The nurses we work with say travel nursing is one of the best jobs in the world. They enjoy the perks of traveling the country, seeing beautiful places, and getting paid well to do it. But, that’s not what travel nursing is really about.
It’s about being flexible, reliable and putting patients first.
“I am there to fill the needs of the facility,” says Jody J., travel LPN. “When I sign that contract, I am committing to those facility needs. I need to be reliable. I need to be willing to work where and when the facility needs me.”
Jodi has been traveling with Cariant Health Partners for two years. The commitment she brings to each 13-week assignment reminds and inspires us that the principles we express are an important reflection of our professional character.
Travelers are often the glue that keeps a department going. It’s important to bring that can-do attitude to each assignment. And even more important to stay committed to the agreed-upon hours and role detailed in your travel nurse contract.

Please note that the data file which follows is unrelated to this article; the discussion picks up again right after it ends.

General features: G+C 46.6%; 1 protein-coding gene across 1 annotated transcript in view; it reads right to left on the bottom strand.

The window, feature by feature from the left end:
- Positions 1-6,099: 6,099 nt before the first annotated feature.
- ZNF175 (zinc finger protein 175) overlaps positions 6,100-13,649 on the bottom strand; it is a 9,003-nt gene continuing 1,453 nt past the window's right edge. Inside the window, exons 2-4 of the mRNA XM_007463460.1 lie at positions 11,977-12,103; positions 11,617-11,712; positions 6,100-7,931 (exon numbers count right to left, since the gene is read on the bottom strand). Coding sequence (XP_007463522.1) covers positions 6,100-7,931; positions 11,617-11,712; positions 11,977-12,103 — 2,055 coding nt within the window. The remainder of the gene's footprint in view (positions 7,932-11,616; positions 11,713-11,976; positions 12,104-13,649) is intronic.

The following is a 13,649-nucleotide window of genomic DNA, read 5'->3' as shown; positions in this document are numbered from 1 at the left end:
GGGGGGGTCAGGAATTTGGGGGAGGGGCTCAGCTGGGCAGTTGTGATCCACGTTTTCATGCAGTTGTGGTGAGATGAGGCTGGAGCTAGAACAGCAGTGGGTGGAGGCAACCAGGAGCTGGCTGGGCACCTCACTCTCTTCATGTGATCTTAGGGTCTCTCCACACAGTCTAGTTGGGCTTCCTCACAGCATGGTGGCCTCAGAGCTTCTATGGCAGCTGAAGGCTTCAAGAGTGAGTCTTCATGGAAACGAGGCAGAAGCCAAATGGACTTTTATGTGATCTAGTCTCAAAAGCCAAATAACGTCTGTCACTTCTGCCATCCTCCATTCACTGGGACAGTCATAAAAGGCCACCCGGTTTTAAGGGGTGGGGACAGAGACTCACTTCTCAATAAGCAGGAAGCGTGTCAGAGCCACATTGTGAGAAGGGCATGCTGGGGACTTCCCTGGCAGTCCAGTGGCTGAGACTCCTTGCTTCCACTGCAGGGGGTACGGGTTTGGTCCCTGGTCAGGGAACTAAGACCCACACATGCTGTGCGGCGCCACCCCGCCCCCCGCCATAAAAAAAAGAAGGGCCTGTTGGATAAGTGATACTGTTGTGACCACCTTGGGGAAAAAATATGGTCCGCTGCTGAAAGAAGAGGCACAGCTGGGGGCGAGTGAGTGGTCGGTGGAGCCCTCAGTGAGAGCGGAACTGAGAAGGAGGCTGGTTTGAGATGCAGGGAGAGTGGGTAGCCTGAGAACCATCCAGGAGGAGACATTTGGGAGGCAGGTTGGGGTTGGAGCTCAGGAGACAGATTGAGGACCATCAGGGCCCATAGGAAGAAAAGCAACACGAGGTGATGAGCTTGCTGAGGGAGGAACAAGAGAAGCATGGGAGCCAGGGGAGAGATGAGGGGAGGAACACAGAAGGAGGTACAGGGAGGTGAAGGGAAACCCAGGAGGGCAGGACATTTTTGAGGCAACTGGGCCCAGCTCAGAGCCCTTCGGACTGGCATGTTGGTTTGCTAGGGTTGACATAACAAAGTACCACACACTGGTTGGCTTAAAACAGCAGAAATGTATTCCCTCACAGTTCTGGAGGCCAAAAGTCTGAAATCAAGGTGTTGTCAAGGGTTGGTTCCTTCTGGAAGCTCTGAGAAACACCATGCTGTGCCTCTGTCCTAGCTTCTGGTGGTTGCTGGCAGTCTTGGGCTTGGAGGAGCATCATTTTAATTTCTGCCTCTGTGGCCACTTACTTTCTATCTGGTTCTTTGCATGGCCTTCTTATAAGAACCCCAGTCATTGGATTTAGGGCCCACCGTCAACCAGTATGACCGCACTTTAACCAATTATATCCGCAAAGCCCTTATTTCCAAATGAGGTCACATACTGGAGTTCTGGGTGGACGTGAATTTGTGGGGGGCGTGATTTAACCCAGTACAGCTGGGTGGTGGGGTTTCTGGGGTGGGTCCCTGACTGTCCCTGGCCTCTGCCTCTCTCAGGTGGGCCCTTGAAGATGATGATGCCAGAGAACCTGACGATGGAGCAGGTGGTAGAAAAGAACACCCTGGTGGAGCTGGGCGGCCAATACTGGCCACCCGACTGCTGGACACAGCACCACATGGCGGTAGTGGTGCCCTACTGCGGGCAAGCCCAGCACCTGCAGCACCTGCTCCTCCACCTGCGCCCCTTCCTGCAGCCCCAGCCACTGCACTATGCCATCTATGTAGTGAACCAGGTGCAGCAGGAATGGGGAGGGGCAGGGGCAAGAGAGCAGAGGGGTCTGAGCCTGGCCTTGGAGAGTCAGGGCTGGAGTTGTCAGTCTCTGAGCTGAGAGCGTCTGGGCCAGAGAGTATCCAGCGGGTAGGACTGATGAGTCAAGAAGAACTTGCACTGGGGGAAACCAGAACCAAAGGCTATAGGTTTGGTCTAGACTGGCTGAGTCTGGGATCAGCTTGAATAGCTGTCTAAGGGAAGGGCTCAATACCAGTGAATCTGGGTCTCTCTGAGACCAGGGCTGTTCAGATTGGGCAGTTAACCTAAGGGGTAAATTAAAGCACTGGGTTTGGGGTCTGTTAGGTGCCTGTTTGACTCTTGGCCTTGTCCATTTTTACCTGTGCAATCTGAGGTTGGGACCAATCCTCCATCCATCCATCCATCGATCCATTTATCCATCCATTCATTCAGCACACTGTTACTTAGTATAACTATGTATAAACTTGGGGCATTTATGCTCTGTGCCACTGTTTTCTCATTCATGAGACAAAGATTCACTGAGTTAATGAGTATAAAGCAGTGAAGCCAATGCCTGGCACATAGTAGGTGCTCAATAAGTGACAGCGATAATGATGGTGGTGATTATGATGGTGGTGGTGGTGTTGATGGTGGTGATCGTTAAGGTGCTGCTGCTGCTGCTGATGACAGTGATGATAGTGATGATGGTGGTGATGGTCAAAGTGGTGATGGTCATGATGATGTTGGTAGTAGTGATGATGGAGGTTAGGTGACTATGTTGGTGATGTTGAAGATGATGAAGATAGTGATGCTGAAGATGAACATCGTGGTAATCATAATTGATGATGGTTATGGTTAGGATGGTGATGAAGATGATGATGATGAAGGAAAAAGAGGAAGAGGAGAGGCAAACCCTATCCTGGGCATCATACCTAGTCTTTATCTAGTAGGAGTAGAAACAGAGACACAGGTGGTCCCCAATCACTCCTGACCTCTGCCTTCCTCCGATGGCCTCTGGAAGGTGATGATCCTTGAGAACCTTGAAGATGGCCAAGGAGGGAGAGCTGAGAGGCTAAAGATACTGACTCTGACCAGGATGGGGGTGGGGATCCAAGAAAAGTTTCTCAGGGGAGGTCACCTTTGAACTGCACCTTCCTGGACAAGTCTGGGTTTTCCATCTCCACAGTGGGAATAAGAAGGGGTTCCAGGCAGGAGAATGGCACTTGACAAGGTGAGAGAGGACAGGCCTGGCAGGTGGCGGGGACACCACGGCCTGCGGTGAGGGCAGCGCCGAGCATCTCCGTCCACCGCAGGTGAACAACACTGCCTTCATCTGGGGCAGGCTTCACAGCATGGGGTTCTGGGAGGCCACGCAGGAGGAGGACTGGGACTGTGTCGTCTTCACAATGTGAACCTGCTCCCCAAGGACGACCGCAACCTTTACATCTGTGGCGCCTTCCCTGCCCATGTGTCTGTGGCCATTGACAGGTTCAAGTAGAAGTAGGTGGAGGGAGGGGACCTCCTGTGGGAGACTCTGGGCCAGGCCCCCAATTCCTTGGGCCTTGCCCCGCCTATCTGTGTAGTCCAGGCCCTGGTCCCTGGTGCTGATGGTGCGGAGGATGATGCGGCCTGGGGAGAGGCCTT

“I don’t get to call in because I don’t want to work my shift,” says Jodi.
And on top of that, at each new location travelers are acting as advocates for their patients—treating each one as if they were a family member. Jodi has worked in skilled nursing facilities across the country, and along with flexibility and reliability, holds this as equally important.
“No one wants to be in a nursing home,” she says. “So I treat every patient I’ve ever had as if they were my parent or grandparent. My patients deserve nothing but respect and dignity, and I might be the only person who gives that to them on any day. And that’s why I became a nurse.”